According to the USDA’s Economic Research Service, between 1970 and 2005, sugars and sweeteners available for consumption rose 76 calories per individual from 400 calories to 476 calories
Furthermore, worldwide consumption of sucrose is 9 times as much as HFCS, and there are epidemics of obesity and diabetes in areas where little or no HFCS is available.
Intake  HFCS in the US significantly increased from the early 70s when it was first used until about 1999, over the past decade the consumption of HFCS has decreased. In comparison to obesity’s rise  . How could HFCS contribute if its use is down and obesity’s risen, how we eat and drink and energy imbalance, overweight and obesity, and the large collection of other nutrition-related cardiometabolic complications have shifted so greatly in the past 50 years.
The negative claims about HFCS were used in VERY HIGH DOSAGES as well as used the pure forms experiments comparing pure fructose versus pure glucose at exaggerated levels, its not the way that sugars are consumed in the normal human diet, even if you are the cookie monster.
The response by the body still is the same regardless of the molecular compound of sugar
Lean women had no different signs of change between fasting plasma insulin leptin when fructose is ingested HFCS or Sucrose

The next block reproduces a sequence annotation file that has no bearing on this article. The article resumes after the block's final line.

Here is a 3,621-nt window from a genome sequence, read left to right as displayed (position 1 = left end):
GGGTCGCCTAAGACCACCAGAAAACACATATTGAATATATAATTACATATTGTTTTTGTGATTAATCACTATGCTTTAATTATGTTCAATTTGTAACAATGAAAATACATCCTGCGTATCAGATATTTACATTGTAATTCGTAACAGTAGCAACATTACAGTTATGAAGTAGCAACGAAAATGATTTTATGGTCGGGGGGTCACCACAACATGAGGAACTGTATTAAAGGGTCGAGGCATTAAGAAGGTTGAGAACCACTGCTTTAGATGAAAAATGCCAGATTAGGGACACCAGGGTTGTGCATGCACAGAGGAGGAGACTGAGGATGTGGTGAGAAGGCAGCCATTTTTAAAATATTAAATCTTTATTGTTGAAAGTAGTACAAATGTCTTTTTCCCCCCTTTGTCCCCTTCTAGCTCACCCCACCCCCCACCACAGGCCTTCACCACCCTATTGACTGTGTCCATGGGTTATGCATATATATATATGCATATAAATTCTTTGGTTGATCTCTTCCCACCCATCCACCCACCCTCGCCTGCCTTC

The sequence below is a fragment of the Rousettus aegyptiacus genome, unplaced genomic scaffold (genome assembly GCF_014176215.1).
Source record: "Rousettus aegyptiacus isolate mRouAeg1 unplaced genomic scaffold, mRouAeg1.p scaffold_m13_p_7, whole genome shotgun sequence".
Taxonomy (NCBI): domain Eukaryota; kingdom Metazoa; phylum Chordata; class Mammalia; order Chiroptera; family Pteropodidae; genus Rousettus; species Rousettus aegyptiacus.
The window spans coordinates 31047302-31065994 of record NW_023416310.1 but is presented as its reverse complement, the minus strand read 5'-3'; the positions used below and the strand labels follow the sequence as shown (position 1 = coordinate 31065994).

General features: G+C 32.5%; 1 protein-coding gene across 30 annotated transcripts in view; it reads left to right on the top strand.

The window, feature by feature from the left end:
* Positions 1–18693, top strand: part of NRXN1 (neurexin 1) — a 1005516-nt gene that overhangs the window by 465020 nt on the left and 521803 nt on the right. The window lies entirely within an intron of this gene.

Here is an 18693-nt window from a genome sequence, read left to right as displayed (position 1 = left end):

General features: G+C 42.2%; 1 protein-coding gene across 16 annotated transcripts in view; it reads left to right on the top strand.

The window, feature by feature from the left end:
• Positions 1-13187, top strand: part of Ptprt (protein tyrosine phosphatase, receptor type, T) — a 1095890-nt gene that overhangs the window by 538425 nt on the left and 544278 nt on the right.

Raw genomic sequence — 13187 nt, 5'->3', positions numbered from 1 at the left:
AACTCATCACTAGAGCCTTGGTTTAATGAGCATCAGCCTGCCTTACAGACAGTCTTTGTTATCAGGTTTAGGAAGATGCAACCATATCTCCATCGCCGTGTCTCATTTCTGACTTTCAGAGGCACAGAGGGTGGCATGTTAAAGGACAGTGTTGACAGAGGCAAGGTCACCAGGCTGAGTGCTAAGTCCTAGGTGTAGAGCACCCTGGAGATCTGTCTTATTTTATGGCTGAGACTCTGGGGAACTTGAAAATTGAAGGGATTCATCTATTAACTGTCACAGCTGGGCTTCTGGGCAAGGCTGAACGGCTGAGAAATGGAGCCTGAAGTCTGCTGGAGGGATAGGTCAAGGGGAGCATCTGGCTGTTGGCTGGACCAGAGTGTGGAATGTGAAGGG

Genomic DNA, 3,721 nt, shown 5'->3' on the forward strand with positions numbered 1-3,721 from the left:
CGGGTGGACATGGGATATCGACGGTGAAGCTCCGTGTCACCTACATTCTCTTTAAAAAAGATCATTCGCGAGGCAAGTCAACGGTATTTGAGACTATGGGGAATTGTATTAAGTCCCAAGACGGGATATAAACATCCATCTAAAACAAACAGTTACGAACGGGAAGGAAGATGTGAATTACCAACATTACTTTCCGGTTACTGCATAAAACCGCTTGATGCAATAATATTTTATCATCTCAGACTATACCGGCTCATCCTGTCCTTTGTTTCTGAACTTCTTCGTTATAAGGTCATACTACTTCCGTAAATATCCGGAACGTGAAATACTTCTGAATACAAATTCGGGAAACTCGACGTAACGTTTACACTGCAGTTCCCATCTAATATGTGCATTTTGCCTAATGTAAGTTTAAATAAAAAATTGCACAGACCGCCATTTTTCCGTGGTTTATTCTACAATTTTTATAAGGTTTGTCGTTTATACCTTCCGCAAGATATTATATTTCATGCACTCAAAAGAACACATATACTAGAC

Studies by Stanhope et al.  showed findings similar to those that we reported in both men and women and also demonstrated no difference in postprandial triglycerides after consumption of either high fructose corn syrup or sucrose at 1/4  of total  energy intake.

The perfect storm for gaining unwanted weight.


General properties, such as thirst and hunger, are distinguished and vary between beverages and solid foods consumed.When you eat, you are forming complex chains of memories, associations, and physiological processes. If you are hungrier after consuming a high calorie drink, where little satiety occurs, you will still proceed to eat food until satiation.  When drinking a beverage a lot of these complex chains are minimized or skipped all together. The majority of soda drinkers watch more television, which adds to even more distraction, that can skip these long complex chains that complete satiation.
 In case you want to learn more about food and memory formations, check out an article about Mindful Eating , here
Little satiety occurs when you consume a high calorie drink, if you are still hungry once a a high calorie drink is consumed and it insignificantly impacted how full you feel, you will eat food until your body responds to the stimuli of feeling full.